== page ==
Shoes – evil

The Chinese character for ‘shoes’ (鞋 xié) has a homophone, ‘evil’ (邪 xié). People link these two words together, so shoes get an ominous meaning. Giving somebody a pair of shoes equals sending evil to others. Be careful, your friends might be out of contact on account of getting a pair of shoes from you.


Wallet – send your fortune away

Wallet or purse stands for one’s wealth, so choosing them as gifts is an omen of sending your fortune away. However, giving a wallet to your husband or wife is fine; anyway you share the same household wealth with each other.


Belt, Tie and Underwear – too intimate

Some personal items like belts, ties, underwear or necklaces are improper to give to ordinary friends as Chinese New Year gifts. Such a present usually leaves a hint that you want to develop a more intimate relationship with others, like boyfriend and girlfriend relationship.


Hat – white: death; green: disloyalty

People will wear white hats in China when their elder family members pass away. Besides, a green hat usually satirizes a man who has a disloyal wife, which would be a deadly insult to the receivers. Hence, hats are usually out of people’s gift list.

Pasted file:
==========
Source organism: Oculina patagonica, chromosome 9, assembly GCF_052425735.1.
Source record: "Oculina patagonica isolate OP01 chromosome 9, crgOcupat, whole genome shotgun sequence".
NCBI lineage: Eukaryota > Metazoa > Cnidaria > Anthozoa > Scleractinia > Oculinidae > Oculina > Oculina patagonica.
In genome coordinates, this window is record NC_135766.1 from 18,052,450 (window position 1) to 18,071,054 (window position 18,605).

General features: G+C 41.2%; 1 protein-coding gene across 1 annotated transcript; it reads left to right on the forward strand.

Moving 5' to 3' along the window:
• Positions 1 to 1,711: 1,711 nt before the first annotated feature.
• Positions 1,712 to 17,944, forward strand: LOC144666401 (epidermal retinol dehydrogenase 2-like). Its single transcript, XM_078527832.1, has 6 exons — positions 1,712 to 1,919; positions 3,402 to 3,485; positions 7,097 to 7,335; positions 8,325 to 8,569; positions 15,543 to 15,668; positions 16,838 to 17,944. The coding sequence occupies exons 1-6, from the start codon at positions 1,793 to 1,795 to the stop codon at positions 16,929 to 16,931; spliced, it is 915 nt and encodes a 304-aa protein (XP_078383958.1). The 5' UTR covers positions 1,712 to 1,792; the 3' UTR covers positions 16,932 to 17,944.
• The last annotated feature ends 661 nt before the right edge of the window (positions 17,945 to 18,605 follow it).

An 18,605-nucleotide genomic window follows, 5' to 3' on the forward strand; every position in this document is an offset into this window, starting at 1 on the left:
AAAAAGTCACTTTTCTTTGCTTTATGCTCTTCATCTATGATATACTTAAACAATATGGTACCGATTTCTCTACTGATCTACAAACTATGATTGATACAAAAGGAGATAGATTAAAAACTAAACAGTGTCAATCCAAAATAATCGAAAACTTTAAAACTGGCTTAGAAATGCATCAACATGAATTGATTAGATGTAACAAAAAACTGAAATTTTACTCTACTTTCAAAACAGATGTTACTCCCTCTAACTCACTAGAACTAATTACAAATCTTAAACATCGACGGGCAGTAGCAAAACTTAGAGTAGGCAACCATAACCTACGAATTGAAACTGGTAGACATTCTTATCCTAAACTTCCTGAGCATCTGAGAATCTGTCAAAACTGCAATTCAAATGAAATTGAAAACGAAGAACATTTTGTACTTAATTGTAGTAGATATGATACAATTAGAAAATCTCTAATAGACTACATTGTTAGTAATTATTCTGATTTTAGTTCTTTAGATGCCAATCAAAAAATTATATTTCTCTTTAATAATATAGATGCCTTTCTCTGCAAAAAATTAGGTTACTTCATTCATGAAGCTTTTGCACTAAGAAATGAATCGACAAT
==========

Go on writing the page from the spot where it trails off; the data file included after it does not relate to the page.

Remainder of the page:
Further Reading on Taboo Gifts in China:

Anything in Number 4 – death

In Chinese, ‘four’ (四 sì) has the similar pronunciation with ‘death’ (死 sǐ), so things related to number 4 are evaded by Chinese people as much as possible. Some buildings even do not have the 4th floor.

Anything in Black or White - funeral

Black and white are major colors used in a Chinese funeral. When choosing Chinese New Year gifts, you are supposed to give up on these two taboo colors.

- Last updated on Dec. 02, 2022 -
Questions & Answers on 10 Things to be Avoided as Chinese New Year Gifts
Asked by Lucy Geck from UNITED STATES | Feb. 07, 2020 07:44Reply
Need Gift Suggestion for Chinese New Year
I have a married female Chinese friend who is appx 40yo and she has a 12yo son. They own and run a wonderful local restaurant (in the US) and we exchanged gifts at Christmas. Could you please give recommend some appropriate gifts they might like for Chinese New Year? They are lovely, generous people and I would like the gifts to reflect that. Thank you in advance for any advice you may have.
Answers (1)
Answered by Julie from FINLAND | Feb. 09, 2020 16:55

Generally speaking, the appropriate are the following: